Crisis Pushes Home Equity to Highest in At Least 10 Yrs
By now most people know the boom in the housing market has been a bright spot in the pandemic economy. But did you know that rising property values means the average homeowner’s equity has increased by more than $17,000 over the past year—to more than at any point in at least 10 years?
The average homeowner with a mortgage saw their home equity rise to $194,145 in the third quarter, $17,011 higher than in the third quarter of 2019, and the most for any period since real estate data firm CoreLogic began keeping track in 2010, the firm said in its quarterly analysis this week. Thanks to the COVID-19 pandemic, homeowners haven’t seen such a big year-over-year jump since the first quarter of 2014, the data shows.
The value of housing has grown significantly during the pandemic, thanks to record low mortgage rates, work-from-home trends, and a scarce supply of homes for sale. The increase in home equity—the value of a home minus the amount of any debts owed on it—should enable borrowers who fall behind on payments to sell their homes instead of losing them to foreclosure, according to CoreLogic economist Molly Boesel.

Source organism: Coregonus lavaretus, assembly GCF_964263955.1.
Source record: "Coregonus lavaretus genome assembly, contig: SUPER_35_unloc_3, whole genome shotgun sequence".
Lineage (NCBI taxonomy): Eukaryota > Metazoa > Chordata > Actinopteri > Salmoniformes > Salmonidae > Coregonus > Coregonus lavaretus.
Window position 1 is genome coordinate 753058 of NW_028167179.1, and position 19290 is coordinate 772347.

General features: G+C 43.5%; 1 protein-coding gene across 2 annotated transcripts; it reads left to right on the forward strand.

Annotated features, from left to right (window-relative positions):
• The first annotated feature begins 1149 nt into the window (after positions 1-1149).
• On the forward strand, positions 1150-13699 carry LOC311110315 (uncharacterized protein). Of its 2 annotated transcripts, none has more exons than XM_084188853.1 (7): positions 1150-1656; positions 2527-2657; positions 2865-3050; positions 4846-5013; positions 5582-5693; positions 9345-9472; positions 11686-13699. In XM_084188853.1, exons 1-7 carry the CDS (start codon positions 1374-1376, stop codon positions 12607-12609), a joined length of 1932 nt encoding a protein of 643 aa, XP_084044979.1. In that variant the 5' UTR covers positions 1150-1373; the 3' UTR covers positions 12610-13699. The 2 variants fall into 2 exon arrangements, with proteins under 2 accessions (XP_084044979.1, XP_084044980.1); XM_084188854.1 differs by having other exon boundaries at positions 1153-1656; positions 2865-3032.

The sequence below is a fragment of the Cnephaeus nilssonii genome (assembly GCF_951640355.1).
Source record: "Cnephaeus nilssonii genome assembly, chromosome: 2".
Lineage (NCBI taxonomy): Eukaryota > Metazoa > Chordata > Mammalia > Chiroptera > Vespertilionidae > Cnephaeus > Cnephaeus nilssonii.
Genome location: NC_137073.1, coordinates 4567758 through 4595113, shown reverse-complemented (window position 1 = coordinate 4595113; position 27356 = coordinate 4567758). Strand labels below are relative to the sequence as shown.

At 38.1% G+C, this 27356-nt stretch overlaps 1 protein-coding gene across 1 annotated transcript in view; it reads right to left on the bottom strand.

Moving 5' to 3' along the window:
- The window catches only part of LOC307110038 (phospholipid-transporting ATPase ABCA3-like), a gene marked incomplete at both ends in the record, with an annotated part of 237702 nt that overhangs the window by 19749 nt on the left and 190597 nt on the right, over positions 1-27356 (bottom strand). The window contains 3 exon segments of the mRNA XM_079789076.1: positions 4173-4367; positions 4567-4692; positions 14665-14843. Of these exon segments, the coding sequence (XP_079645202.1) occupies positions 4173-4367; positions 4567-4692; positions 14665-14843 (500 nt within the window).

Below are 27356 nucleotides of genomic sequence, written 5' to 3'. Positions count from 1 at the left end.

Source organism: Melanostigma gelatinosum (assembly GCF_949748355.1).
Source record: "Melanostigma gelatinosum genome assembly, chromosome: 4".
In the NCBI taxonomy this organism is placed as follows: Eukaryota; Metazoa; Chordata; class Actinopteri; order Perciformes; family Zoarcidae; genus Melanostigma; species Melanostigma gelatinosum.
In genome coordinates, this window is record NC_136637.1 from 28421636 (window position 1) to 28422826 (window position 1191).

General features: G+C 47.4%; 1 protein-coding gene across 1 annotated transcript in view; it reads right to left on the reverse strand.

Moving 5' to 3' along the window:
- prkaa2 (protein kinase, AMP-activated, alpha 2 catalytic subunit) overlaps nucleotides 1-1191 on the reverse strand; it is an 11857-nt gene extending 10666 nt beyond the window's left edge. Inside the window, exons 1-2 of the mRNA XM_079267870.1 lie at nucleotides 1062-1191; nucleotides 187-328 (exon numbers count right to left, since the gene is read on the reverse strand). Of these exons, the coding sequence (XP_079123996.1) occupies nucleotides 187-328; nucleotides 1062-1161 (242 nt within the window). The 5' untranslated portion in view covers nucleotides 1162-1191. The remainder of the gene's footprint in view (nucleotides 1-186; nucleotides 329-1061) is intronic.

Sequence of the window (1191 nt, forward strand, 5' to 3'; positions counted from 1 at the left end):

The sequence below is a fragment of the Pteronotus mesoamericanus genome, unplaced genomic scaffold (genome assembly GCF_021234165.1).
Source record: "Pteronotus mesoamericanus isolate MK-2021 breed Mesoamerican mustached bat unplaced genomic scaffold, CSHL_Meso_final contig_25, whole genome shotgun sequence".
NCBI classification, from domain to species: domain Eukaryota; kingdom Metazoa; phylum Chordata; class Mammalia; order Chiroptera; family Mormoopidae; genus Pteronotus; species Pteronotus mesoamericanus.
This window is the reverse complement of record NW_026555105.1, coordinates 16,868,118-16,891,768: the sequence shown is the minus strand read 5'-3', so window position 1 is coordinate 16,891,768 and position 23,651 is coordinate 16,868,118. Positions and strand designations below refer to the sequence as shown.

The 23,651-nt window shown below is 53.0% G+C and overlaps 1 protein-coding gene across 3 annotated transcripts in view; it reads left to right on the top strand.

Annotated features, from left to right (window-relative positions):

“The housing market has been largely holding up, and this large amount of home equity that homeowners are holding will really insulate borrowers from the foreclosure crisis that we saw in the last recession,” Boesel said, theorizing that bad memories of the housing crisis may have prevented many homeowners from drawing their equity down too much in the current downturn.
“I think there’s a bit of what we call ‘hangover’ from the last recession,” she said.
The increase in equity has helped to reduce the number of “underwater” homeowners who owe more than their homes are worth. The share of loans with negative equity fell to just 3% in the third quarter from 3.7% a year earlier. It’s the lowest level CoreLogic has logged, and far below the fourth quarter of 2009, when 26% of all loans were underwater.
Real estate ownership is an important form of wealth for the middle class: the least rich 90% of Americans only own about 31% of the nation’s wealth, but they own about 55% of all real estate, data from the Federal Reserve shows. Overall, U.S. homeowners with mortgages gained $1.02 trillion in equity over the last year, a 10.8% increase to $10.5 trillion, according to CoreLogic’s data.
Some equity gains will likely continue over the next several months as demand continues to push prices up, CoreLogic said. However, the rise in prices will probably slow over the next year as new homes are built and more existing homes are put up for sale, the firm said.